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Eye Emergencies

Eye Emergencies

  • Corneal injury
  • Retinal detachment


There are three levels of eye emergencies:

What is the information for this topic?

It is important to seek appropriate and timely treatment for eye problems to avoid visual impairments. True emergencies must be treated within minutes. There are really only two true emergencies of the eye:
  • chemical burns, which occur when caustic solutions are splashed into the eye
  • retinal artery occlusion, which causes sudden painless loss of vision in one eye when the main artery to the retina is blocked
Urgent situations require therapy to be started within hours. Some examples include:
  • acute glaucoma, which is a sudden rise in pressure in the eyeball that causes pain and decreased vision
  • cellulitis, an infection of the eye socket that causes pain and swelling
  • corneal abrasions, or scratches on the cornea, often caused by a foreign body
  • corneal ulcers, which are small painful sores on the cornea
  • endophthalmitis, an infection inside the eye that causes sudden severe eye pain and visual impairment
  • hyphema, that is, bleeding in the front chamber of the eye caused by blunt trauma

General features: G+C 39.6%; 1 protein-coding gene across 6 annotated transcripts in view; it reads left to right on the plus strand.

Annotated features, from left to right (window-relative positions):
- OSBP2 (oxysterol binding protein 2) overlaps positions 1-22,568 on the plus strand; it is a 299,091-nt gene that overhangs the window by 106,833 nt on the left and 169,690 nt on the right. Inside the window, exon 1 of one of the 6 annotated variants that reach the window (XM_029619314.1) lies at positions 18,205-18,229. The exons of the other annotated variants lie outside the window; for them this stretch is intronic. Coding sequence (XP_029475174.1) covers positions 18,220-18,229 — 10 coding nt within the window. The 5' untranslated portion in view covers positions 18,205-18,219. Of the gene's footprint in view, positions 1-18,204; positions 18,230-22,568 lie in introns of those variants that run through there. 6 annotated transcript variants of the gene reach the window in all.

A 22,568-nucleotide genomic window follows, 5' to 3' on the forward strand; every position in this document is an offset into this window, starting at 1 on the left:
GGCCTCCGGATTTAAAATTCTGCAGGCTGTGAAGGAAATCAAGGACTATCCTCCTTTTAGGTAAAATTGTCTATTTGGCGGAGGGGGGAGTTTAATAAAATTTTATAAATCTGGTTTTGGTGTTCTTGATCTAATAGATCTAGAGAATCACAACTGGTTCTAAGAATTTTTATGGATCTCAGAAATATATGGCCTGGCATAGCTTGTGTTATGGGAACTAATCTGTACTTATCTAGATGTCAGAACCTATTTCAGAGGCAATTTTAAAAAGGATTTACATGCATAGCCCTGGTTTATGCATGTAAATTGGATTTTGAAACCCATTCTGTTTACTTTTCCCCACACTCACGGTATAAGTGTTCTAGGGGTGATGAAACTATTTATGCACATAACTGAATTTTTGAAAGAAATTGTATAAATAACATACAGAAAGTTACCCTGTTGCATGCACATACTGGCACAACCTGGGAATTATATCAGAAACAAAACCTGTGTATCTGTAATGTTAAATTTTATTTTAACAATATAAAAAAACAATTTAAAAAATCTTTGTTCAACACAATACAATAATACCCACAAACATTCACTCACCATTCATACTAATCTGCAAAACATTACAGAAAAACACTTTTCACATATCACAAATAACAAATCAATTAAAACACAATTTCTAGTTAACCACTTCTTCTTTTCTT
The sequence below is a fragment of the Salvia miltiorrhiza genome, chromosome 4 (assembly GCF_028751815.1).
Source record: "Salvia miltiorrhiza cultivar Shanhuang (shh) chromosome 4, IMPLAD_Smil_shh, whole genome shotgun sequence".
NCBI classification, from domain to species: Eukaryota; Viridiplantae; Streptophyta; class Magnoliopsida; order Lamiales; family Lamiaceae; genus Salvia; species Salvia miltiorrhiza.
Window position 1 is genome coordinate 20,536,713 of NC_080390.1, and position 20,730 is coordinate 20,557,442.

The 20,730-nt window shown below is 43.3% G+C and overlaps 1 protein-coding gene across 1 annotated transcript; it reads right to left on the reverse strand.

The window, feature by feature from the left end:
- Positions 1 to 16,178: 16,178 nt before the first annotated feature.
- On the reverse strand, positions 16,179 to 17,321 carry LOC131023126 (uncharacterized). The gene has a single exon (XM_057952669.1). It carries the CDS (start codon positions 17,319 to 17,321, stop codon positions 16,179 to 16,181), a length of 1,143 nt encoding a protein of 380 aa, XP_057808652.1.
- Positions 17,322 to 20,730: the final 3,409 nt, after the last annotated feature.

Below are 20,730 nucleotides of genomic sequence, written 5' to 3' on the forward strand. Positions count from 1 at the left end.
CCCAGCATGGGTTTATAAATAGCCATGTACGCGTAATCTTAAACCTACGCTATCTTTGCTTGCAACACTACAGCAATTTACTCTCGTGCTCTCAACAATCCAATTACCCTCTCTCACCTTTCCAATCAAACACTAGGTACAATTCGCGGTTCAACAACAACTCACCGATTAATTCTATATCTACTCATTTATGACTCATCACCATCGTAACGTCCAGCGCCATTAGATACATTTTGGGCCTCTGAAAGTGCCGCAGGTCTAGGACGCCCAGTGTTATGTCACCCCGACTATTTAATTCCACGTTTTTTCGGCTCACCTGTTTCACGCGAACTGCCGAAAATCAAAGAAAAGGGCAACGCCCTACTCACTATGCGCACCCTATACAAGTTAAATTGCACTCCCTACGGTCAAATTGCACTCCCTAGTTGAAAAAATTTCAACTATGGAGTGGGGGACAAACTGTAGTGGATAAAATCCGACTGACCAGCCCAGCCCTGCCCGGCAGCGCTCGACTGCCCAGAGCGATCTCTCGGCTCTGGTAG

• iritis, an inflammation of the iris that causes acute eye pain, redness, and sensitivity to light
  • lid lacerations, that is, cuts on the upper or lower eyelid
  • penetrating injury of the eyeball by a foreign body
  • retinal detachments and tears, which cause a sudden onset of flashing lights or floaters and a shadow over part of the field of vision
Semiurgent situations require therapy to be started within days or a few weeks. Some examples include:
  • exophthalmos, that is, a bulging of the eyeball with an appearance of staring
  • fractures of the facial bones that involve the eye socket
  • muscle imbalances in the eye
  • optic neuritis, an inflammation of the optic nerve that causes sudden blurring and/or dimming of vision in one or both eyes
  • tumors of the eye, optic nerve, or orbit

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